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Reducing waste through sustained and collaborative financial governance reform in Somalia

Future of Government Case Study - Somalia - Rules need deals


  • Long term, collaborative and persistent reform efforts by an inter-agency committee, supported by independent expert advice, has helped reduce waste and improved strategic direction of reforms.
  • Reforms focused on a key “deal”, the procurement of army rations and improving payroll management, the terms of concessions and intergovernmental fiscal relations.
  • This case demonstrates that improved plans and rules require improved deals; bargains need to actually shift for reforms to deliver tangible benefits.

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Following the resignation of the Governor of the Central Bank of Somalia in 2013, citing corruption concerns, there was widespread recognition that a new approach to strengthening financial governance was needed to improve confidence in government in Somalia. “Business as usual” would not suffice. Somalia’s Financial Governance Committee (FGC) was established in early 2014 by mutual agreement between the Federal Government and the international community to provide a high-level forum for dialogue and strategic independent advice.  

Although initially conceived of as a short-term mechanism, the Committee has met regularly ever since. It is chaired by the Minister of Finance, with participation from the President’s Office, Prime Minister’s Office, Central Bank of Somalia and international representatives of the World Bank, African Development Bank, IMF, and European Union (on behalf of bilateral donors).

The Committee’s agenda covers fiscal federalism, natural resource revenue management, domestic revenue mobilization, public procurement and concessions, expenditure management (including the security sector), financial sector development and asset recovery. It also reviews and advises on all government contracts above USD $5 million in value and all concessions contracts. To date, it has reviewed over 50 government contracts.

Government reform commitment and the cross-institutional nature of its membership have been central to the Committee’s success. The federal government has showed continued willingness to receive advice on sensitive issues and act even when doing so has required important political capital. The long-term nature of the Committee’s engagement is also a factor in its success: in some cases, it has taken years of sustained effort spanning three different Ministers of Finance and two different administrations, to advance reforms and resolve problematic contracts. The committee’s model promotes institutional coordination, reducing information asymmetries, and building consensus between economic decision-makers across government. Moreover, decisions are taken on a collective basis, which (in this setting) made it more likely that they will be enforced.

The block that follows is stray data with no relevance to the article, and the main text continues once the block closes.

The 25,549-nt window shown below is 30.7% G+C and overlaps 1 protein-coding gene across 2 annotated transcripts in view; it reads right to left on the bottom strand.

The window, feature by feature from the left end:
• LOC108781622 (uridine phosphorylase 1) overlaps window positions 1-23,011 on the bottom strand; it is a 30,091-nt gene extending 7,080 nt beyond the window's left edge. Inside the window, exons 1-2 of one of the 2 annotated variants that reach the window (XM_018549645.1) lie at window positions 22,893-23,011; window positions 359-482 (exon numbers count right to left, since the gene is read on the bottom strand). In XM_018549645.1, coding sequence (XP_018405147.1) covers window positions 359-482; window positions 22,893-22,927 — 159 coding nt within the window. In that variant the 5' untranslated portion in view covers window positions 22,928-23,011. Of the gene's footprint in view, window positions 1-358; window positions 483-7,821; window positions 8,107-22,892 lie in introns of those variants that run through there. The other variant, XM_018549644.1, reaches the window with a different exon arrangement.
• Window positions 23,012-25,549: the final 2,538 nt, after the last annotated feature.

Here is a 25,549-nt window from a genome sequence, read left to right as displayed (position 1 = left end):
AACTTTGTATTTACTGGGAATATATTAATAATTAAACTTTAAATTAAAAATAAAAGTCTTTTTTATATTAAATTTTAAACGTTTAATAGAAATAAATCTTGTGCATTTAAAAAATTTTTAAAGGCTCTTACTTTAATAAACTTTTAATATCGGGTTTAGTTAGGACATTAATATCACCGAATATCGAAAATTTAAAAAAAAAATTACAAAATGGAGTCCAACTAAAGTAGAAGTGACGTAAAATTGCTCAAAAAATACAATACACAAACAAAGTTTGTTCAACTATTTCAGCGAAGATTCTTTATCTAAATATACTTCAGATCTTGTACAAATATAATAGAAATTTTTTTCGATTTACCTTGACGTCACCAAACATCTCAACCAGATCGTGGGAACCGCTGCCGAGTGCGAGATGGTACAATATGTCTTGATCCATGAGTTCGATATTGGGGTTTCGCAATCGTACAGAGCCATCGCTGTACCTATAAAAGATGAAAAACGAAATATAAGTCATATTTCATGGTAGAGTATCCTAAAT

Although the Committee is by design both voluntary and advisory, it is clearly understood that the international community expects the Committee to be listened to.  International delegates act as impartial experts who can speak to government counterparts on a peer-to-peer basis, at arms-length from their sponsoring development partners. Over time, as the FGC has consolidated its reputation as a trusted advisory mechanism, it has been able to move towards providing ex-ante rather than ex-post advice.

The FGC has achieved significant results, including supporting a shift toward competitive procurement; strengthening accountability in the payroll; improving fiscal terms of concession contracts; and addressing strategic topics for the fiscal future of Somalia, such as constitutional arrangements for revenue sharing, legal provisions for borrowing, and natural resource revenue management.

The committee played a crucial role in reducing defense spending. It helped the government apply cabinet directives following the identification of ghost soldiers which resulted in a 78 percent reduction in the quantity of rations in one security agency. Several repeated attempts were required to reinstate the competitive tender of army rations, and reform the delivery of fresh rations and wages away from bags of cash toward direct payments of soldiers. As a result, government expenditures on defense food could be nearly halved, and leakages were reduced. Annual savings are equivalent to about 3.5 percent of the total domestic revenue base in 2019.

But perhaps more importantly, shifting the terms of one of the biggest deals the government makes, helped signal that further reforms are possible if a good-enough coalition is built, if there are persistent focuses on deals - rather than just fidgeting with plans and rules -, and if authorizers remain on board. Change is possible even in the most challenging contexts.

Drawn from The Fight Against Corruption.


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